Sadly, Ed’s family lost their family farm and as Ed said….” We moved a WHOPPING 4 miles away”.  Ed and his family moved to their new home in Versailles (Ohio). Ed attended high school in Versailles, and graduated in 1947. He enjoyed Industrial Arts classes the most. (duh!)

His first job at age 15 was to tie wires on bales of hay, 
not far from his family farm.

This lasted a season and Ed decided that working around his neighborhood SOHIO service station was far more to his liking and so until he was 23, he spent every moment pumping oil, washing windows, changing tires and oil, and doing mechanic work. 

The automobile was to become Ed’s life’s calling and beyond a few years of dedicated service in the military, Ed has never ventured far from a sure thing. He can still tell you that a 1936 Chevrolet needed an extra 10 foot pounds of torque on the front part of the head, or that they used to have to drill 3 small holes in the right rear door sill to keep the door from rusting out.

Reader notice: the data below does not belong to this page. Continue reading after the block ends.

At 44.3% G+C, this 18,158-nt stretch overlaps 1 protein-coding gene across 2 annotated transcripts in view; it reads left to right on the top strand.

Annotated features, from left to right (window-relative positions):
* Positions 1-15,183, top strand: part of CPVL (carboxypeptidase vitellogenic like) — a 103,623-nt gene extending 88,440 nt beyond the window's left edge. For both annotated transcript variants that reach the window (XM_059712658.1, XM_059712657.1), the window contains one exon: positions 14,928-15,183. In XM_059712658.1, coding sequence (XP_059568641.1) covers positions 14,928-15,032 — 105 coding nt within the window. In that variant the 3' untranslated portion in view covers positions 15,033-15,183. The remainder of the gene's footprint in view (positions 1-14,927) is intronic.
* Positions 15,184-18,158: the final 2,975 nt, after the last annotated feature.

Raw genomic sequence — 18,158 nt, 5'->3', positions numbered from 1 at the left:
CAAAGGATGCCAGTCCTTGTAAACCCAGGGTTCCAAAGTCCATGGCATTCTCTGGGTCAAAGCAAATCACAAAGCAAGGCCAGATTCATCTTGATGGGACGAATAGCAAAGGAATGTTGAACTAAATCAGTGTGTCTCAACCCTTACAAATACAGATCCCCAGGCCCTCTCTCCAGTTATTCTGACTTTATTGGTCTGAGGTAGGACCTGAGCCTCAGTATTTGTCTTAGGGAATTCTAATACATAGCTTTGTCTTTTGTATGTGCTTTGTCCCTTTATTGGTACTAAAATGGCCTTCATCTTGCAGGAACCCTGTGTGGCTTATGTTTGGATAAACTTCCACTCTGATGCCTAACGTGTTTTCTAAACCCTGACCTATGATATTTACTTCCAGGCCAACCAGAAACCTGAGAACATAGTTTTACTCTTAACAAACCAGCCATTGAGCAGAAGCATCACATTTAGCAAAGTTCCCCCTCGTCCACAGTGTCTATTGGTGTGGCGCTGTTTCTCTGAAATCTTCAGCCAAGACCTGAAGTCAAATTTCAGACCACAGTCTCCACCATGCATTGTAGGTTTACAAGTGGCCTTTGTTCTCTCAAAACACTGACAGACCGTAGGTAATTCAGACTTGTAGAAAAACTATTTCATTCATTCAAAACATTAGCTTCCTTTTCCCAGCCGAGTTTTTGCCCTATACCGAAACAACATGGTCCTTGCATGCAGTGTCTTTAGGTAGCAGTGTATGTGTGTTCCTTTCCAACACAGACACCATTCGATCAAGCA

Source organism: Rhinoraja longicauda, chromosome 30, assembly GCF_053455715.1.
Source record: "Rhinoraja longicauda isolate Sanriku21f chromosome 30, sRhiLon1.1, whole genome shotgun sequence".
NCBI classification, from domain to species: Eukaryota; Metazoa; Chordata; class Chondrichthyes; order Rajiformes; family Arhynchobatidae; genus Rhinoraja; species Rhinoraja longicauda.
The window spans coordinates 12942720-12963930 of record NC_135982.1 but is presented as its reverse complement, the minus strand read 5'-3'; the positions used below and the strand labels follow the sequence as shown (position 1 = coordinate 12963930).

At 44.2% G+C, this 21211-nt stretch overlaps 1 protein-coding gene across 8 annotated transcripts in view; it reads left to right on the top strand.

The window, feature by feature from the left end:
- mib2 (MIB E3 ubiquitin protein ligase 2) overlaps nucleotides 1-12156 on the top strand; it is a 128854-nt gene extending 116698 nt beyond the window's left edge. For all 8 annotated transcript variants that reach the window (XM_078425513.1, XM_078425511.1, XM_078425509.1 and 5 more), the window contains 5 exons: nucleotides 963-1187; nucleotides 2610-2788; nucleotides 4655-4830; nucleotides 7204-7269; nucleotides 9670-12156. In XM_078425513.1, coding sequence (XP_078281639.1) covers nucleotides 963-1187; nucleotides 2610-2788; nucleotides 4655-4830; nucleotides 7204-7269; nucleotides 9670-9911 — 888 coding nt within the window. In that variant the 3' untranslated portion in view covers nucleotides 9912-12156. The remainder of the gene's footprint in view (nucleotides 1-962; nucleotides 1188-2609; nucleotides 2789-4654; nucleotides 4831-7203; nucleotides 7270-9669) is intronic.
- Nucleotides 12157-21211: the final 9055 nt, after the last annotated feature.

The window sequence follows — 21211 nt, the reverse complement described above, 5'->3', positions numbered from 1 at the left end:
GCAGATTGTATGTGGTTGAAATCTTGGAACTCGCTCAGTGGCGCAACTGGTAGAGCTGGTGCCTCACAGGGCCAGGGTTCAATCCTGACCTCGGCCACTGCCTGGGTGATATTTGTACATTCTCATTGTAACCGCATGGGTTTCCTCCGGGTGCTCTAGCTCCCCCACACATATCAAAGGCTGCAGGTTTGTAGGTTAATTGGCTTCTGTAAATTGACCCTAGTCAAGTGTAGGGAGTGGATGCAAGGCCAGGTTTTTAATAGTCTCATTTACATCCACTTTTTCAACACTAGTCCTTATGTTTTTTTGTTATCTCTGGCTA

Too young for World War II, but just right for the Korean War, Ed joined the Ohio National Guard in the late 40’s and as luck would have it, his unit was activated for the Korean War in 1951. He served with distinction in the artillery at Ft. Bliss, Texas, during the entire war. Discharged in 1952…..but wait!

Did we mention that Ed and Miriam went to high school together? They were married in 1950 and soon son John was born. But war does not respect families and so Ed served his time in the Army, and was discharged in  September of 1952 where it was back to the SOHIO station. Late in 1952, Ed landed a job with SWS Chevrolet in Dayton, Ohio and worked in new and used car prep. He worked there for years, and then between 1960 and 1962 owned his own transmission shop. In the meantime the family grew. Gayle was born in 1952, Chris in 1953, and Gene on  April 5, 1955. 

In 1963 it was back to work for Chevrolet as the SWS group opened their 2nd dealership, this one in Tucson, Arizona. Ed spent 10 years in the service end of the business there, and ultimately a job at Adams Chevrolet in Norman brought the family here. We are all thankful it did!